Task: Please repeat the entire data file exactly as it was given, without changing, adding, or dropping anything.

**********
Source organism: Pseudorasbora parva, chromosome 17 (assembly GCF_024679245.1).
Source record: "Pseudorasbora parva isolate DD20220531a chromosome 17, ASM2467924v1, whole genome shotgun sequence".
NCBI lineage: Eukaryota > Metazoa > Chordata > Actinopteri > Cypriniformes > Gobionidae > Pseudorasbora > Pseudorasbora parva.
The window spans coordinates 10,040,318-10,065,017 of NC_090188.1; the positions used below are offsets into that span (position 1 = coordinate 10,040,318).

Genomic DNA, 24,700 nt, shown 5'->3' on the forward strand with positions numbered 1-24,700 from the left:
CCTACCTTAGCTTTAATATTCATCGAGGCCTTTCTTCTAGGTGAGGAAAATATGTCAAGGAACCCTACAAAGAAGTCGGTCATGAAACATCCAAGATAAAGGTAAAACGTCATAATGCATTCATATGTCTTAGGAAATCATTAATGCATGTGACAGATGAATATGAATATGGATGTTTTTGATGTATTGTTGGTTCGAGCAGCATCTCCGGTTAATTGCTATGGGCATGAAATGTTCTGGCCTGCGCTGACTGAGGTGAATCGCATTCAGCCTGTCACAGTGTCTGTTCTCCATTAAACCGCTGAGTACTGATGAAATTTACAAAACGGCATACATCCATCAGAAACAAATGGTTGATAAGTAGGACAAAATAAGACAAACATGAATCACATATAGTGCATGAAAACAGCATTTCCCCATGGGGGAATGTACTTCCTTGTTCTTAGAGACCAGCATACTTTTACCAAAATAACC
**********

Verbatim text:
Source organism: Pseudorasbora parva, chromosome 17 (assembly GCF_024679245.1).
Source record: "Pseudorasbora parva isolate DD20220531a chromosome 17, ASM2467924v1, whole genome shotgun sequence".
NCBI lineage: Eukaryota > Metazoa > Chordata > Actinopteri > Cypriniformes > Gobionidae > Pseudorasbora > Pseudorasbora parva.
The window spans coordinates 10,040,318-10,065,017 of NC_090188.1; the positions used below are offsets into that span (position 1 = coordinate 10,040,318).

Genomic DNA, 24,700 nt, shown 5'->3' on the forward strand with positions numbered 1-24,700 from the left:
CCTACCTTAGCTTTAATATTCATCGAGGCCTTTCTTCTAGGTGAGGAAAATATGTCAAGGAACCCTACAAAGAAGTCGGTCATGAAACATCCAAGATAAAGGTAAAACGTCATAATGCATTCATATGTCTTAGGAAATCATTAATGCATGTGACAGATGAATATGAATATGGATGTTTTTGATGTATTGTTGGTTCGAGCAGCATCTCCGGTTAATTGCTATGGGCATGAAATGTTCTGGCCTGCGCTGACTGAGGTGAATCGCATTCAGCCTGTCACAGTGTCTGTTCTCCATTAAACCGCTGAGTACTGATGAAATTTACAAAACGGCATACATCCATCAGAAACAAATGGTTGATAAGTAGGACAAAATAAGACAAACATGAATCACATATAGTGCATGAAAACAGCATTTCCCCATGGGGGAATGTACTTCCTTGTTCTTAGAGACCAGCATACTTTTACCAAAATAACC